A Cat and His Pet Squirrel

Dawn Harrison
Squirrel eating nuts in a large hole in a tree

One heartwarming part of wildlife rehabilitation is seeing the result of all the efforts put forth. For many released animals, the results are not easily tracked. Raccoons, for instance, don’t come by and say hi after being released and are more likely to show their appreciation by eating the supplemental food left for them and leaving little raccoon prints in the snow. But in the case of our most recent squirrel release, we are able to check in with the releaser and hear wonderful stories of how she is doing.

The most recent update was to tell us that she had found a spot in a tree that suited her well and had not been back to the interim release habitat for about a week. In addition, she has found a little friend and they are working together to “squirrel away” their winter hoard. Unlike the raccoons, she does stop by every few days to say hi and accept some walnuts for her stash.

Sharing the update on this little squirrel with the rest of the staff started some story sharing, which reminded me of a cat named Watson, whom we had when I was younger. He would hunt anything in sight, to the point of leaping out of trees to catch flying birds. Even with that mindset, we came home one day to find that Watson had adopted a squirrel. He’d fed it so much kibble that it couldn’t get out of the little squirrel hole that it came in through, and they slept cuddled up together in his cat bed. Such a strange connection to be made, yet at the same time, it was just perfect.

Hearing that our little released squirrel girl has also found a companion and is making a cozy nest for herself makes it all worthwhile. Not every story will end happily, but every life we are able to touch is precious and we do our best to allow for as many positive endings as possible.

Cookie, Ada, and Franklin Find a Home

Normally, we don’t take on the task of finding homes for domestic animals, but we recently got a call from a gentleman about three ducks who were losing their habitat due to the canal drying up. He said he had tried all the local officials—including the animal shelter—and no one else would help. He just couldn’t see them become prey and didn’t know where else to turn. We couldn’t let these creatures go without a fighting chance and we couldn’t let down such a kindhearted man so persistent in his intent of helping these animals, so we decided to step in.

Two white ducks and a brown mallard
Cookie, Ada, and Franklin • Photo by Doug Harmal

After reaching out to the Earthfire community on social media, we were able to connect the rescuer with a nice family who lives in a much better duck climate than our valley would have been able to provide (although we were ready to step in and bring them here if the situation got desperate). The rescuer sent us a lovely note letting us know how happy the three ducks would be:

“The individual you referred to us for the ducks came and got them. We are SO Happy because they are going to provide a very loving home to our 3 little rescue ducks. There are 3 kids in the family and they have already named their newcomers to their family: Cookie, Ada, and Franklin. They have the perfect accommodations for them and have already sent us pictures. Thank you so much for helping find a wonderful home for them. We truly do appreciate all you do for the wonderful animals in our lives. Your service is so appreciated.”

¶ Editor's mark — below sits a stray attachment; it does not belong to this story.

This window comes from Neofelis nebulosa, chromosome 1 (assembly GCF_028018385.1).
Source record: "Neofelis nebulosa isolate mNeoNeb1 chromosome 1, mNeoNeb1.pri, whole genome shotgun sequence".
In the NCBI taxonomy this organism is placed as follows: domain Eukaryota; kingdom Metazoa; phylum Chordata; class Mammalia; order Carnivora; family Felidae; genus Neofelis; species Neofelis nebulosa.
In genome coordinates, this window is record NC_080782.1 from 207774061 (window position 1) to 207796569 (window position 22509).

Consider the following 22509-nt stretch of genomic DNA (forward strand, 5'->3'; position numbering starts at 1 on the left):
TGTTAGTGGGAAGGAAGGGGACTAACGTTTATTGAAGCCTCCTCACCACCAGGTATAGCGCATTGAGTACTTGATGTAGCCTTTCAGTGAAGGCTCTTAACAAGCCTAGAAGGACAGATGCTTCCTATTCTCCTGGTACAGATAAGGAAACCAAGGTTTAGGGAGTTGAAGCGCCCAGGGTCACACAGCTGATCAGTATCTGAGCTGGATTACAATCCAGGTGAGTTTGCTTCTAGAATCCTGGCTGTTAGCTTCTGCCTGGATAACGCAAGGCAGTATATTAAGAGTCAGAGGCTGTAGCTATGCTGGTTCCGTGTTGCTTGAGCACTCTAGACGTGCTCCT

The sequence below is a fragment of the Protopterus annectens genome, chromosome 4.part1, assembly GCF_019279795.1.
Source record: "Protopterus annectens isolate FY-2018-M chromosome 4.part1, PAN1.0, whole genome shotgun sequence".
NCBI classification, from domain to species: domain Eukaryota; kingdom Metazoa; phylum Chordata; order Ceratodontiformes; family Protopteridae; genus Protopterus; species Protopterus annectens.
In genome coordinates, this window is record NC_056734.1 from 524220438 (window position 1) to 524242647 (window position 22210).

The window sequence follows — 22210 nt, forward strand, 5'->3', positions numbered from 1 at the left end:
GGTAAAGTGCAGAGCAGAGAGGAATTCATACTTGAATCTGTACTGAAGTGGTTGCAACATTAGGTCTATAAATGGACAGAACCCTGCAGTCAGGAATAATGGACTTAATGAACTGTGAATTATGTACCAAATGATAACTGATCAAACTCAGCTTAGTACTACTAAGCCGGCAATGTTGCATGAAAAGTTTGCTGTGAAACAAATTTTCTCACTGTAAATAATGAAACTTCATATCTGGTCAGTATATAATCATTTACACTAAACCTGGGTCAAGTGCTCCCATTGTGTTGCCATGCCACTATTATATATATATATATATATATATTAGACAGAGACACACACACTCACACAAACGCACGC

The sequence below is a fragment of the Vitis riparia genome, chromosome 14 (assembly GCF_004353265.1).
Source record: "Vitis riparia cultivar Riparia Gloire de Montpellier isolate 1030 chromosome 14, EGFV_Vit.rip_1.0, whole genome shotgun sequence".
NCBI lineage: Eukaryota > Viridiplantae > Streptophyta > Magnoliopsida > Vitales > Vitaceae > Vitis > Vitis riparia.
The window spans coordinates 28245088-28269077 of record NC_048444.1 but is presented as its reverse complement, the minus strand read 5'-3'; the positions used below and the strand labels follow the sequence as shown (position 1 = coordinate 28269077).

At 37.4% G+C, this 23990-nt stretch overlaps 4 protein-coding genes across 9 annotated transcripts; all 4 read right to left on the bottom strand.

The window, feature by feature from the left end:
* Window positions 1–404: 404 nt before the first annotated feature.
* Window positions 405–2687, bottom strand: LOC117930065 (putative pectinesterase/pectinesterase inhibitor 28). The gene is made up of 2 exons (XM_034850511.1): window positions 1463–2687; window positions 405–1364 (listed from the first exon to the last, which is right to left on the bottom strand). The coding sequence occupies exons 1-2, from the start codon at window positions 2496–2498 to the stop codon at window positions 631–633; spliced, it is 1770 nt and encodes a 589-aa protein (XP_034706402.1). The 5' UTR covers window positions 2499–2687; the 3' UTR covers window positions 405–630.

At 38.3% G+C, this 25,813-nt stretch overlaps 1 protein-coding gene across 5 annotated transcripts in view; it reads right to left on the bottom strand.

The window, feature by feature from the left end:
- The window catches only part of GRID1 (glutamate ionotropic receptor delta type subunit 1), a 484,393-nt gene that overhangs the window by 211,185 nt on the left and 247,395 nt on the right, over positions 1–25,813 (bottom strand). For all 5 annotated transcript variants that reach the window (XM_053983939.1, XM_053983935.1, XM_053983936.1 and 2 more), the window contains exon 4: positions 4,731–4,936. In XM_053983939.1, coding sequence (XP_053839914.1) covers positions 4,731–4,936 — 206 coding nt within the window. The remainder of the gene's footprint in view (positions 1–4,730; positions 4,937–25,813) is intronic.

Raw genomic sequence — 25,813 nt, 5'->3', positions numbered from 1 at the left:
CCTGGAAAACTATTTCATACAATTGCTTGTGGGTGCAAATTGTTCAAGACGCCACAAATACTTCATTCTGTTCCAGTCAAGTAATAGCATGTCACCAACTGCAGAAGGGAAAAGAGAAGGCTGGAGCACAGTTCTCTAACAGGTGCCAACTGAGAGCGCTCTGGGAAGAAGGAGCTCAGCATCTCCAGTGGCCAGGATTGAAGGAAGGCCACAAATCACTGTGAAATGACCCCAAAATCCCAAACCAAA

Needless to say, we are thrilled that Cookie, Ada, and Franklin have a new home and will be safe, happy, and loved.

Telling Animal Tales at Local Teton Valley School

Written by Chelsea Carson

Last week, I had the opportunity to visit a local school and talk about the Earthfire animals and how they’re connected to our larger ecosystem. The kindergarten class chose to study regional wildlife as their class project, and the excitement from the students was palpable as we talked about our local community of Life. At one point while learning about wolves, we all howled together. During the grizzly bear section, I asked how big they thought Teton Totem was in real life. All of their hands shot up into the air and one kid excitedly answered, “As big as my dad!” We covered all of the Earthfire residents and a few other mammals who visit the Teton Valley regionally. Each had a story to tell about seeing wildlife in real life, and all of the kids were able to identify each species—some even knew how to tell a grizzly bear apart from a black bear!

Woman teaches small class of kindergarteners
Chelsea teaching the K/1 Moonstars • Photo by Mountain Academy

Teton Valley, Idaho, where Earthfire is located, is a part of one of the largest remaining intact ecosystems in the world: the Greater Yellowstone Ecosystem (GYE). Earthfire sits at the southernmost portion of this area, and the same species of wildlife that live with us on site—grizzly bears, wolves, coyotes, foxes, ungulates, raccoons, porcupines—also roam the landscape around the sanctuary. They can also travel hundreds of miles around the GYE and throughout the even larger Yellowstone to Yukon corridor. Showing students the uniqueness of where we live is so important for their own journey of becoming environmental stewards. Our location in the GYE places us among wildlife that is more abundant than anywhere else in the world. Many of us form an undeniable bond with our Teton Valley home, and it is vital for those bonds to extend beyond ourselves to stimulate action that protects what we love.

Bringing the voices of the Earthfire animals to our local youth is one of my greatest passions, and I believe they are and will continue to be the best messengers to share Earthfire’s mission and vision. The children are our future and instilling in them love, curiosity, and respect for all Life on Earth has infinite potential.

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